Volume 46, No.2 - Summer 2000
Editor of this issue: Violeta Kelertas
ISSN 0024-5089
Copyright © 2000 LITUANUS Foundation, Inc.


At the beginning of his career as an artist, Audrius Plioplys' art had been dominated by the purest elements of conceptualism. At his 1981 exhibit, he displayed a work abut a point. He drew a point with a pencil on a piece of white paper, erased the point, signed the empty picture and hung it at the exhibition. Later, as he was writing and publishing his medical-neurological research articles (he is a neurologist), he clipped his published works, framed and exhibited them as his works of art. That was a step in the direction of more elaborate conceptualization than erasing of a point. With time, Plioplys decided to incorporate photographs from his family album into his opuses. He thought that the very fact that the snapshots were exhibited, raised the value of the images to that of fine art. It must be admitted that in fact that was true art, because one of the hallmarks of conceptual art is the courage of the author to sign whatever he considers to be his art. Then Plioplys started creating visual abstractions about human consciousness. That was still another step away from pure conceptualism, and a step closer to the incorporation of more of the esthetic elements into his art.

In the exhibit at the Balzekas museum of Lithuanian Culture in April, 2000, Plioplys reached a point in the development of his esthetics that totally overwhelmed the prior bare-boned primitivism of his early works. The visual elements of these images were taken from Cajal's drawings of neuronal networks of the human brain which the author enhanced by using computerized coloring technique. The images looked beautiful featuring primary colors at their brightest. Behind the colorful, web-like neurological abstractions, Plioplys incorporated images about his own past and included verbal presentations about transcendence. These images were barely visible, emerging thorough the thin neuronal threads and giving the impression that they were deeply submerged visual memories.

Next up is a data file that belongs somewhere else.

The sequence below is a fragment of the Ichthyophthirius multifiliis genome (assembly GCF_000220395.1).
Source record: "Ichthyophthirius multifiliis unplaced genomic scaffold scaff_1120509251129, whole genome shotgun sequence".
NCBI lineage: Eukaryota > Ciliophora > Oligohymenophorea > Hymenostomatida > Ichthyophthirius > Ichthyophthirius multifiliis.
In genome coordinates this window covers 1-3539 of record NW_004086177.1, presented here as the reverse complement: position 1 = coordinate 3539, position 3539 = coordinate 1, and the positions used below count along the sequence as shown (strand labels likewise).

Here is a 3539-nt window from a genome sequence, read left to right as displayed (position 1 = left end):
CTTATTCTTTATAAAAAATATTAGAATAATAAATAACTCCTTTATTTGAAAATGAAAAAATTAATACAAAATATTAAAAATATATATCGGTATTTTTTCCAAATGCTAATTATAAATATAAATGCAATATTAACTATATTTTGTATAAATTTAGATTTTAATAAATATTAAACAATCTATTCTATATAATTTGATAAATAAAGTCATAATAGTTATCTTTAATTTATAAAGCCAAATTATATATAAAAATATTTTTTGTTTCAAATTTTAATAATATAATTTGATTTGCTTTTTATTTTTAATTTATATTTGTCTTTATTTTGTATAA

The primary theme and purpose of the exhibit was to find the relationship between human consciousness, materialism, and the spirituality of the mind's created objects. Plioplys tries to do this by delineating two approaches to human mental processes—memory and abstract thought.

The phenomena of memory are represented by overlaying of one image on top of another: Behind the web-work of neuronal threads an actual real-life photograph is hidden. The titles of the images are written directly on the works themselves: "University of Chicago, " "Mexico City, " "Pilviškiai, Lithuania. " These are the places the author has visited in the past. Their memories are still present in his mind. Even though the nervous system where these memories are lodged is a physiological entity, it is nevertheless capable of "jumping" into another sphere of existence. Time extending itself into the past is a non-corporeal aspect of being. The phenomenon of human memory is capable of doing just that—it transcends mere material elements and creates objects that assume spiritual qualities. Memory is a combination of matter and spirit. This relationship is not clearly expressed by the author of the exhibit in the sense that he does not state it explicitly, but leaves it to the viewer to arrive at it by himself. Plioplys is aware of the fact that the hypothesis of spirituality emerging from matter is only slowly gaining ground among researchers, and therefore he proposes to lead the viewer in that direction cautiously. This ambivalence, however, is diminished when he approaches the combination of matter (neurons, nerve terminals) with the brain's ability to create abstract thought.